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EGX 2013: editor's choice

Shine a light.

What a show it's been! Thanks to all who've come along and helped make it so special, and of course all those behind the scenes who've made it happen. I'm speaking a little prematurely, of course - there are still a few hours left to go on the last day of the Expo, and with a live podcast due up on the main session stage at 5pm there's still the potential for everything to go horribly, horribly wrong.

Still, whatever happens won't be enough to dim some of the sweet memories this year's show has conjured. YouTube phenomenon Syndicate conjured up the kind of crowd that Expo visitors Bill Bailey, Benedict Wong and Hugh Bonneville (Hugh Bonneville!) couldn't quite muster, and the real stars, of course, were to be found in the developer sessions: Molyneux was Molyneux and David Cage was likewise his usual engaging self, and Sony's Shahid Ahmed's passionate talk about indies on PlayStation produced a gif that will probably outlast us all.

Oh, and there have been games as well. The arrival of the next generation of consoles has introduced a little extra frisson of excitement, and Microsoft and Sony haven't disappointed. Assassin's Creed 4 looks splendid running on the PlayStation 4, and Forza Motorsport 5's ingenious use of rumble shows just how effective the Xbox One's new controller can be. Titanfall's living up to the hype, too - an accelerated and super agile rethink of the Call of Duty formula, it's like the militarised take on Ted Hughes' The Iron Giant that I never really wanted but am perfectly happy exists.

Yes, it's good. I'm as surprised as you are.

There has been room for surprises as well, not least of which has been Final Fantasy 13 Lightning Returns. I sighed louder than most when Square announced the unnecessary sequel, so it's something of a shock to find that it's evolved into everything I could really have hoped for in a modern Final Fantasy game.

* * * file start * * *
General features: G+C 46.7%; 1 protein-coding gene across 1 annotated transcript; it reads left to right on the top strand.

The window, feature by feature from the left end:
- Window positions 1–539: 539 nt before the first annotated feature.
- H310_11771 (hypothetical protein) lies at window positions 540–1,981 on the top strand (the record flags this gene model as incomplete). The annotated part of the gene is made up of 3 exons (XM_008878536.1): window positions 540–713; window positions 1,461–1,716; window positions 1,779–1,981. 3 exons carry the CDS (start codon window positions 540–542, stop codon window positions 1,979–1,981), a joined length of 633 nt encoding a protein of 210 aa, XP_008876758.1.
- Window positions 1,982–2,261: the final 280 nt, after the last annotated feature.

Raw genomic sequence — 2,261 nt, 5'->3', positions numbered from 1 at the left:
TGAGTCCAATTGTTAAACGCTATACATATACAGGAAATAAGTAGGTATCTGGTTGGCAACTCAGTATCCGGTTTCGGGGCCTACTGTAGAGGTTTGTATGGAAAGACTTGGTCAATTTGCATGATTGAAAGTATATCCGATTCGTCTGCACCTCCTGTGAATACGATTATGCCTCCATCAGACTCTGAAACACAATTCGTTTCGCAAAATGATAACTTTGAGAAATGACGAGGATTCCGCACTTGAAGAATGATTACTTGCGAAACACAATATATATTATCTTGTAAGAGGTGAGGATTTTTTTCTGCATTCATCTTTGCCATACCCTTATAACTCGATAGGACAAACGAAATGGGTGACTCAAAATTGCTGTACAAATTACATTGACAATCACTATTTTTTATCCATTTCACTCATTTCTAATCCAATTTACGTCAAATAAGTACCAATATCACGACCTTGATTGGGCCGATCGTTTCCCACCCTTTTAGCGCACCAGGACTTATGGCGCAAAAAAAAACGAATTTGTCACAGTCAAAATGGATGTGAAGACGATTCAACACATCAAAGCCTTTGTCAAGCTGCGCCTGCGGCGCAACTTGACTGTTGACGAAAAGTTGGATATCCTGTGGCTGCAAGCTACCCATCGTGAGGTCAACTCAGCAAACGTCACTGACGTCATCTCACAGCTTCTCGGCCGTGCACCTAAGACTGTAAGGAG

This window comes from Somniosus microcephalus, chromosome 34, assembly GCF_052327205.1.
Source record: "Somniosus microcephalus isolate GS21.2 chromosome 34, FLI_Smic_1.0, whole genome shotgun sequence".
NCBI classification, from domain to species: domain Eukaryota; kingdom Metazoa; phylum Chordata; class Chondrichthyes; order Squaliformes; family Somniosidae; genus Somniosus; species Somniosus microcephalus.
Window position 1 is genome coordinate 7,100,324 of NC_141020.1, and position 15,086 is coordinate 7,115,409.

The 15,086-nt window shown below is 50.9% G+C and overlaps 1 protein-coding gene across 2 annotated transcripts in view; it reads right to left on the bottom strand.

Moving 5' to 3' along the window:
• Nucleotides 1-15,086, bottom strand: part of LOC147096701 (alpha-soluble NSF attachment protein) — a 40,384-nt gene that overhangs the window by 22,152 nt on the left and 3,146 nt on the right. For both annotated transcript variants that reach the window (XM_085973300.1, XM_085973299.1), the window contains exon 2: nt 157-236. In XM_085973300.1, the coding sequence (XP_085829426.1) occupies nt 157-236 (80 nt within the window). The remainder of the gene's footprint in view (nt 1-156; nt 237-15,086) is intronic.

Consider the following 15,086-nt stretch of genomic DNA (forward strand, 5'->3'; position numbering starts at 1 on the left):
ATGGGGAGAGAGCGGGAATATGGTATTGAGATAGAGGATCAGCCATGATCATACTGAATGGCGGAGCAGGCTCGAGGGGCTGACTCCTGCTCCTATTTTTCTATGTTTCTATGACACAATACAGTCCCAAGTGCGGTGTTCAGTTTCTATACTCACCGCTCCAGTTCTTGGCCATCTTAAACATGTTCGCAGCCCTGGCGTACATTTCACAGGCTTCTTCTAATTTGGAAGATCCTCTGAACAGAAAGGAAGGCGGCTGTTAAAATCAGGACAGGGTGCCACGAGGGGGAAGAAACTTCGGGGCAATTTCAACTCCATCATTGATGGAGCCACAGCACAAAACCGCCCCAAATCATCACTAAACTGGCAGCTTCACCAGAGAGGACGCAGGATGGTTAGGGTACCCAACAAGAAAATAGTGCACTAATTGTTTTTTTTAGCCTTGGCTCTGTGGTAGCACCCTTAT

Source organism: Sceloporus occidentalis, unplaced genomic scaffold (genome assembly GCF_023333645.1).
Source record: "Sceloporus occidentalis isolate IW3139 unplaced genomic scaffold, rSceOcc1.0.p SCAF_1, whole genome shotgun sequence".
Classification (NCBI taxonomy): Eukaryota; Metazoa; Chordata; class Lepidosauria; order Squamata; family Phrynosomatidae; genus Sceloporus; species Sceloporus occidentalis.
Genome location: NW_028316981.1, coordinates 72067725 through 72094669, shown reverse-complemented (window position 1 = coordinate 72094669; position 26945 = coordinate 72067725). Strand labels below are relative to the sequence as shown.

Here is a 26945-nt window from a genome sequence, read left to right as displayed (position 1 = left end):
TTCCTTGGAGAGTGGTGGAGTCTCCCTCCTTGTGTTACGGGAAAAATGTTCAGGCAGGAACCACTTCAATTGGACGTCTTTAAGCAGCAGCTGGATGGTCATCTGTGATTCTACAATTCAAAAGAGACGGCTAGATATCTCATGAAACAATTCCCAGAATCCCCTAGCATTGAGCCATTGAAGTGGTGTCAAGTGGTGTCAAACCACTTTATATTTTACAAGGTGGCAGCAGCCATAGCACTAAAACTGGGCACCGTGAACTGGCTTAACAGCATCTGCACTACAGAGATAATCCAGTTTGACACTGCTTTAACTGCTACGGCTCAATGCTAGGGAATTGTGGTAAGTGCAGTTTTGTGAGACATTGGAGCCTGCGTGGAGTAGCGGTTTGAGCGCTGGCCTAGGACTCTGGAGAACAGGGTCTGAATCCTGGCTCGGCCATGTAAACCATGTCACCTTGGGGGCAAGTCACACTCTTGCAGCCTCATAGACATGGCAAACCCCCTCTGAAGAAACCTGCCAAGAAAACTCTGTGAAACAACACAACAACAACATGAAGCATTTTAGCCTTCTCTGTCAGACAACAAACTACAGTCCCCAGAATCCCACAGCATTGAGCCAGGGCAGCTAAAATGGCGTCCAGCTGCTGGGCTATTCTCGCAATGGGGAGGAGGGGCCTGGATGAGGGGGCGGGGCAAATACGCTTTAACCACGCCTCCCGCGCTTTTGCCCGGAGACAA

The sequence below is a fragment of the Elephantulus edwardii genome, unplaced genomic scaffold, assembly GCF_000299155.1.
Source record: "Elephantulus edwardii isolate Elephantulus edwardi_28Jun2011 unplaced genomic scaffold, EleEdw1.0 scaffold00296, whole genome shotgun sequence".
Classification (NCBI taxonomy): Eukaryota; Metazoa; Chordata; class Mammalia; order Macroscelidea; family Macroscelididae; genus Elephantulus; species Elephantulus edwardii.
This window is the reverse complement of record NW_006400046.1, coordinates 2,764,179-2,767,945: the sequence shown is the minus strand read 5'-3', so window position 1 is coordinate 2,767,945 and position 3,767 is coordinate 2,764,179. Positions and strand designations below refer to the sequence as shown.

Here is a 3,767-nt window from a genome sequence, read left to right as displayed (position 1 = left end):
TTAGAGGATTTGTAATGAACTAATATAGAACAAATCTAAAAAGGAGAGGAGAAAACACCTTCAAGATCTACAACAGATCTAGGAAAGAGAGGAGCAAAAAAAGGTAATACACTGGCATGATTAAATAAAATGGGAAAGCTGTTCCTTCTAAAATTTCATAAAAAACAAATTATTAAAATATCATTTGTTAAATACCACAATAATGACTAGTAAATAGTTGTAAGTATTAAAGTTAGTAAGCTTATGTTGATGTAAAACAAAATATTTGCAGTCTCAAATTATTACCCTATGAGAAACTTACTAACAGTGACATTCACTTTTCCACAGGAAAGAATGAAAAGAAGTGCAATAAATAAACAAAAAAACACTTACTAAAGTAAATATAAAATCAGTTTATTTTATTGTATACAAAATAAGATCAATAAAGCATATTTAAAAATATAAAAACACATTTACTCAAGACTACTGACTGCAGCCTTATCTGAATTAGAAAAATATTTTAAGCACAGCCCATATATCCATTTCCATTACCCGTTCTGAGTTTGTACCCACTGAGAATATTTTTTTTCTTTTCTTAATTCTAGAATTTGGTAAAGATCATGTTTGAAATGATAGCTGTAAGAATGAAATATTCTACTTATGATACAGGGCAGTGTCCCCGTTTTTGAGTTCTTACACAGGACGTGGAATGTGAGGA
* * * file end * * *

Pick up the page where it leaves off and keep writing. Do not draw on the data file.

When it came to picking out our editor's choice for the show, it was all about the little surprises that the show floor presents. Titanfall was an early contender, but its brilliance is kind of predictable given its heritage - and I'm still not wholly convinced it's doing enough to oust Battlefield as my shooter of choice. Octodad's slightly more leftfield but comes with similar plaudits - and it's certainly Chris Donlan's own personal vote. Expertly awkward and funny with it too, it's exactly the kind of odd wonder that's making the PlayStation 4 stand out.

As is Resogun, Housemarque's shooter that came seriously close to being our final choice. Yes, it's just a classic shooter, and yes it's at heart a Defender clone, but neither of those things stop it from being brilliantly playable as well as absolutely full of graphics. Seriously, you won't have ever seen so many, and while Rich at Digital Foundry's got the vocabulary to tell you why it looks so impressive all I can tell you is that it's the best looking next-gen game I've seen so far.

Our editor's choice for this year's show wasn't running on PS4 or Xbox One, but in one simple moment it conjured more wow than either Microsoft or Sony's consoles have managed to date. editor's choice: Chroma

Chroma's an artsy side-scrolling platformer. I'll forgive you for rolling your eyes if you forgive me for being vague about what exactly it is that appeals about Manchester-based Mark Foster's creation, because the joy in first discovering Chroma's central mechanic is what makes it such a thrill. If you want to know how much of a thrill it is, it's comparable to Fez's sublime dimension-switching mechanic - and you can, of course, still discover it for yourself if you dash along to the Indie Arcade.

Modest, smart and playful, Chroma's a perfect reminder of what it is to be excited by a new idea executed well, and there's enough in the short demo to suggest that Foster can stretch that idea satisfyingly over a full game. A few of us deliberated about whether or not it's right to pick something like Chroma when the big queues and loudspeakers were elsewhere, but after a little discussion we realised that making a distinction between indie and mainstream isn't really worthwhile - we wanted to simply pick the game that thrilled us the most, and by that measure Chroma emerged as a distinct and worthy winner.

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